Thursday, December 1, 2011

Art Brings Education to Life

Void: Utopia by Lim Shengen at SAM

The M1 Singapore Fringe Festival returned for its seventh year from 5 to 16 January 2011. Organised and curated by The Necessary Stage, the festival featured interactive events and artistic exchanges. It showcased over 20 works and performances from artists of several genres from 10 countries all over the world. These include dance, theatre, music and visual arts. The festival’s line-up included ticketed performances as well as free admissions to special exhibitions.

However what differentiated this arts festival from any other is its original concept to examine how art can be used as a tool to educate. “Identified for its ability to impart knowledge, art can be used to acquire new perspectives and insights to what people already know, especially for the youths,“ said Melissa Lim, Festival Manager.

However, not only can art educate, it can also be used to indoctrinate, especially when there is a lack of active engagement and discourse, both of which are elements crucial to the process of education. Shahrin Latif, Project Management Director explained: “The process of art creation can also be informed and educated by the interaction with audiences and communities, and through the Festival's works, we will also look at how artists experience learning processes as they create art.”

The M1 Singapore Fringe Festival ushered in the brand New Year by officially opening with the exhibition, two Fringe Highlights from India and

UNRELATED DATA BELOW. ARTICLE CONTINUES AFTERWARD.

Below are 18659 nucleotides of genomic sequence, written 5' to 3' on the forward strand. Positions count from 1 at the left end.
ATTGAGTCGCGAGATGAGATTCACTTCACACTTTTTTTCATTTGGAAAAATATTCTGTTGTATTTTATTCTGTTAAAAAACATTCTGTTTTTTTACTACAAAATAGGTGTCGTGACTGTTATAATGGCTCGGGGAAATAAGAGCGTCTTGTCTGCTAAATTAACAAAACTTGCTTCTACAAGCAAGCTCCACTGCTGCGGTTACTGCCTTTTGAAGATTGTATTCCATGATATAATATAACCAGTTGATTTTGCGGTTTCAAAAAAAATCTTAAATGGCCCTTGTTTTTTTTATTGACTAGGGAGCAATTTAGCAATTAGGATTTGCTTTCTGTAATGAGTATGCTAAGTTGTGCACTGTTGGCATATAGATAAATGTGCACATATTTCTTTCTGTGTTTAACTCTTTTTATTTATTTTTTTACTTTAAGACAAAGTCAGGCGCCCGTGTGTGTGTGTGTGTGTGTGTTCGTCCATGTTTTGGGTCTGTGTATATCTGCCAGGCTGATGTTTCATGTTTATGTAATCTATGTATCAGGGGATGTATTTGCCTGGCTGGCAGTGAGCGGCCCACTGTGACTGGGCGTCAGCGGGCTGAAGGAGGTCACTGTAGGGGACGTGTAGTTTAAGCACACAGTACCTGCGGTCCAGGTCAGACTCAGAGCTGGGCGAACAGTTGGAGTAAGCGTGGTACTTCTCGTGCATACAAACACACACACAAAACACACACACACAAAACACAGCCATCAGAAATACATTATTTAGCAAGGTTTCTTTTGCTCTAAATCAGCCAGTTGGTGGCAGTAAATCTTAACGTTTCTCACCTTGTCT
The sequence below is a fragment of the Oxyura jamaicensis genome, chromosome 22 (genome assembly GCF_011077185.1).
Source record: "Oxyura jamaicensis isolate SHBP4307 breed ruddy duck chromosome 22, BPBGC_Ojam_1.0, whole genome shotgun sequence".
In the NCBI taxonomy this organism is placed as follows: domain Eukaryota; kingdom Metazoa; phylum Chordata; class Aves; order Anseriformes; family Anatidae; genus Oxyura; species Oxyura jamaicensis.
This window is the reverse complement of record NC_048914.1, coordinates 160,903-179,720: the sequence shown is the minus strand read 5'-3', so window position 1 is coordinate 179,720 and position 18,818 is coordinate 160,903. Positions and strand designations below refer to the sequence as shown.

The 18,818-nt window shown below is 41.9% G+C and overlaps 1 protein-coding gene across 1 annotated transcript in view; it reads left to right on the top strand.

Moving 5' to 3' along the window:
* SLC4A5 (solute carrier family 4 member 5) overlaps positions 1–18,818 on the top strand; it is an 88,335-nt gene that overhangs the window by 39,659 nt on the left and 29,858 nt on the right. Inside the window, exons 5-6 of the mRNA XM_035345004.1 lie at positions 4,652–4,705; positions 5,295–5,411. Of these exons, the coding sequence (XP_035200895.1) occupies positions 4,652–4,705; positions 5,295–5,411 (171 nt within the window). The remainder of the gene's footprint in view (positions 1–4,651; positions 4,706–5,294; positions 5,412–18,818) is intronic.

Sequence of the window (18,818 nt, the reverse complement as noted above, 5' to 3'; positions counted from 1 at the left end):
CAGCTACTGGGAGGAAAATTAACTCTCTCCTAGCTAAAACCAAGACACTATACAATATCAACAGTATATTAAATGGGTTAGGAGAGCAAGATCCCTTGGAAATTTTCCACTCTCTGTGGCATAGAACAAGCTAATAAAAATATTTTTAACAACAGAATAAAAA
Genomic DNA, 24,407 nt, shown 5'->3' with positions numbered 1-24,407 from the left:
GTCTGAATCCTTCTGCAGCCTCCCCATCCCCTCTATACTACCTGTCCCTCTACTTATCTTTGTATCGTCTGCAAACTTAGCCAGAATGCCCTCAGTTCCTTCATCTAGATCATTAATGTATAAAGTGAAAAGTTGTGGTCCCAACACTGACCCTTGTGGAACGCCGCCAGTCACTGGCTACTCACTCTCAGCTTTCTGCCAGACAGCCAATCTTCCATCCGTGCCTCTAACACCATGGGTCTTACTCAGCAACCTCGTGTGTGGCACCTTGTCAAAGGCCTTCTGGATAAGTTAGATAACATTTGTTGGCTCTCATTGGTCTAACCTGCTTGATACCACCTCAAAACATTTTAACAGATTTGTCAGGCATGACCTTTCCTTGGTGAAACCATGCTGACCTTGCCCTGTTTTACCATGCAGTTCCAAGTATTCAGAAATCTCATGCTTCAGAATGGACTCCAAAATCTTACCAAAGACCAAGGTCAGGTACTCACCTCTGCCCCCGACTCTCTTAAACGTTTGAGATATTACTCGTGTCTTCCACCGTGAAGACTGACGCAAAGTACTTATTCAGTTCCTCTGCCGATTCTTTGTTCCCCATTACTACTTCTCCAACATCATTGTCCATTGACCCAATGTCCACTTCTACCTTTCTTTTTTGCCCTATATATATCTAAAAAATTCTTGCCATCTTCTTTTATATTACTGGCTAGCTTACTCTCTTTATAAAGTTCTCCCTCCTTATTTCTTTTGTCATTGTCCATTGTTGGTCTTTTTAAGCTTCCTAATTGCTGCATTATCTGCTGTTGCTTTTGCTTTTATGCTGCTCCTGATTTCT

Singapore, one of which is Achinto Bhadra’s Another Me: Transformations from Pain to Power which offers a glimpse into the stories of female and child survivors of abuse and abandonment.

Another Me: Transformations from Pain to Power

The other highlight is School of Hard Knocks by home grown collective, the little dröm store, which celebrates the much-loved and remembered playgrounds of yesteryear.

School of Hard Knocks

These two highlights successfully struck a cord with youths. Tina Wong, 22, university student felt very strongly about Achinto Bhadra’s Another Me as she thinks that this documentary really touches the hearts of viewers. “It definitely promotes awareness amongst people, especially youths, of the unpleasant side of people’s lives in another part of the world that we are not exposed to and to me this is how art and education becomes one,” She shared.

Darryl Tay, 21, polytechnic student also expressed his appreciation for the highlights: “School of Hard Knocks is particularly close to heart for me. Playgrounds were like our schools when we were young, a place to learn about life and to let our imagination run wild.”

Something About Education But Not Exactly by Leung Chi Wong - Installation at Esplanade